The Big Announcement Now is The Time


  • Whether you think you can or think you can’t you’re right.

  • Hello and much love to the music family I have grown up with for over 6 years. This blog post is to recognize the changes that will happen to our social and economic structures in the next decade and beyond. There will be many revolutions and it is up to you to dig your well for your family before you are thirsty. My girlfriend and I qualified to be mentor in developing a debt free cash flow asset which pays us residual income for the rest of our lives so that we can  have complete control of time and money and be free to befull time husband and wifefull time parents andfull time servers to all. We have established incredible relationships with our mentors who have already successfully attained those goals for their families within 5 yearspart time. If you are looking for something better in your life this is the best association in the world which can you lead you to any dream you can imagine. For more info or to connect with us at any point go to or click the link below

Read the rest of this entry »


Rockin’ Out with PepperDome and Chatting About What Works For Them


PepperDome interview – with John, Eric and Vattel

What is the name of your band and how many members do you have?

John: The name of the band is PepperDome and currently there are three members of the band, a drummer that does vocals, a bassist that does vocals and a guitarist that does vocals.

Where are you from?

We are based out of Mebane, NC.

In what genre would you classify yourselves?

Basically we’re a hard rock band, but we’ve got versions of progressive, punk, indie, and alternative influences that come through.

Has it evolved over time or was there a certain sound that you liked and had initially when you started?

It evolved, I guess, because Vattel has a jazz background, Eric is little bit more of a heavy metal guy. I’m a little all over the map, I listen to everything and anything, but I think that’s what makes the music what it is.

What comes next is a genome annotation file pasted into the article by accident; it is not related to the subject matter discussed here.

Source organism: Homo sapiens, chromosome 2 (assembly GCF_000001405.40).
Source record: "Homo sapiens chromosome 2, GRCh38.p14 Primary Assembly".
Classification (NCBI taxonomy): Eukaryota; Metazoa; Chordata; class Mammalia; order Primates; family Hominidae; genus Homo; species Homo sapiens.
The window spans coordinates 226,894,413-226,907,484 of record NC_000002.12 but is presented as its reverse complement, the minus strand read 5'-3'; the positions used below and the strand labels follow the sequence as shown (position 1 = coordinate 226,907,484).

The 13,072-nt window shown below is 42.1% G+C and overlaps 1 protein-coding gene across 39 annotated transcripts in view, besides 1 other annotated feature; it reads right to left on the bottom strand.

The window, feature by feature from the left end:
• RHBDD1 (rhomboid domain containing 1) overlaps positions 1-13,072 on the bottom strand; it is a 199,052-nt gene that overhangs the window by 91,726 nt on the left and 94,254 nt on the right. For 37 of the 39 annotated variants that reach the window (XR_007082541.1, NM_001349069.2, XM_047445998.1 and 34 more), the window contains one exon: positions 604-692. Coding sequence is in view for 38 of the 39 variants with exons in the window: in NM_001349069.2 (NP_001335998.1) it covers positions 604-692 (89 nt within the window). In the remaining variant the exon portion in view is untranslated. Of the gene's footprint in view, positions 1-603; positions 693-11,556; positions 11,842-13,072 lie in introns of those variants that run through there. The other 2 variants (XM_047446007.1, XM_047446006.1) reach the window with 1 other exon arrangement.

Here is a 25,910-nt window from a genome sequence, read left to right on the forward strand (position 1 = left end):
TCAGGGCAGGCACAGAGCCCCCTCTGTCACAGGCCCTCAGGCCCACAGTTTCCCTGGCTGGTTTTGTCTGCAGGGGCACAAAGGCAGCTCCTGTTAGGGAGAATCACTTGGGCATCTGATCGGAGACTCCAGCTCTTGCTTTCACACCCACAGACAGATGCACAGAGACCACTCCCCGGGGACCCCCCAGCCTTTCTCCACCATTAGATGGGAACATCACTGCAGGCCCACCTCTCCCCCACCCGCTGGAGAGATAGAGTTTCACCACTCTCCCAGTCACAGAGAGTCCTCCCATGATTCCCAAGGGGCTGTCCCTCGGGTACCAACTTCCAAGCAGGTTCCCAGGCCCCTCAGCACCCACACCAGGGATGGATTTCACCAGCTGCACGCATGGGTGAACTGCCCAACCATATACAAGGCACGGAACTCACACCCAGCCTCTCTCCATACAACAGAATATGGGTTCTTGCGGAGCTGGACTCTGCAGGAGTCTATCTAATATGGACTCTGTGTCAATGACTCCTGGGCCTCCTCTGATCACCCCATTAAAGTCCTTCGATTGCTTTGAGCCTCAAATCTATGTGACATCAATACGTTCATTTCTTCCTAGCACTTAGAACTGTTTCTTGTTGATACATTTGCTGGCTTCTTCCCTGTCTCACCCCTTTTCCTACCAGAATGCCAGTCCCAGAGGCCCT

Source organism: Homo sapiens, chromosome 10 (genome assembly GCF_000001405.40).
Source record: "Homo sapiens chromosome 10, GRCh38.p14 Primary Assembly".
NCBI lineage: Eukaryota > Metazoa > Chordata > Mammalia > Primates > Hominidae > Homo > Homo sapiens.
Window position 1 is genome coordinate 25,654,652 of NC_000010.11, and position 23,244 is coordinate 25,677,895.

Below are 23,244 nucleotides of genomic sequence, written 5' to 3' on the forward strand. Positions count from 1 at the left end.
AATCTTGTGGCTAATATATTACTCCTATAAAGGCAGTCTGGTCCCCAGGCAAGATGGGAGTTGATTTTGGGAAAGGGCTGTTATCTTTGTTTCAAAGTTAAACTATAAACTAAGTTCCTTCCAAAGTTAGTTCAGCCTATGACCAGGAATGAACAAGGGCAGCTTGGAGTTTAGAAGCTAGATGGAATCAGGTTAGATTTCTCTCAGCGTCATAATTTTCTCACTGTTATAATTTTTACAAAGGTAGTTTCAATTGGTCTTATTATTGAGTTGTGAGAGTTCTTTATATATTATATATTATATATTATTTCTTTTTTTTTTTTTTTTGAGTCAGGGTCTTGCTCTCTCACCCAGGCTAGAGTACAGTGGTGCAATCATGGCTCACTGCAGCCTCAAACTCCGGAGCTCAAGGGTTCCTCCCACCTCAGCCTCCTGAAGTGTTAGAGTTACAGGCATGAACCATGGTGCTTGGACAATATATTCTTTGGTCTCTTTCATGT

What is the collaboration process?

Eric: We kind of tried a couple of different writing styles but right now seems like the one we’re most comfortable with is we’re working on a batch of 3 songs, that is Vattelbrings in something that he’s written and we’ll basically explore that and then I’ll bring in something, we’ll explore that and John will also bring in something.  We’re definitely all involved in writing, but it usually starts with one of us having a core idea, whether it be a riff, a drum beat,  or a metal beat, and we work off that.

Do you ever find it difficult having equal collaboration and contribution?

Vattel, bass player: This situation is one of the most open ones I’ve been in.  Each of us have an idea and if we all band our heads together and make it grow. We all invest in each other’s ideas.  It’s not like I’m more protective of my idea than I would be of John’s idea, or Eric’s idea or PepperDome’s idea. It doesn’t matter who brought in the idea, we’re all more concerned about the end result of what a song is going to be and wanting it to reach its full potential.

John: Basically we have a high level of respect for each other so we understand that as we’re working, if a song or something is not working correctly that we can step up and say wait a minute, something’s wrong here, we have to do something and we will sit down and reevaluate what we’re doing.   Moreso than just saying it’s wrong and there’d be a big battle.  It’s all about the music and what we want to do and again, the end result is the most important part.

Have you toured outside of your area?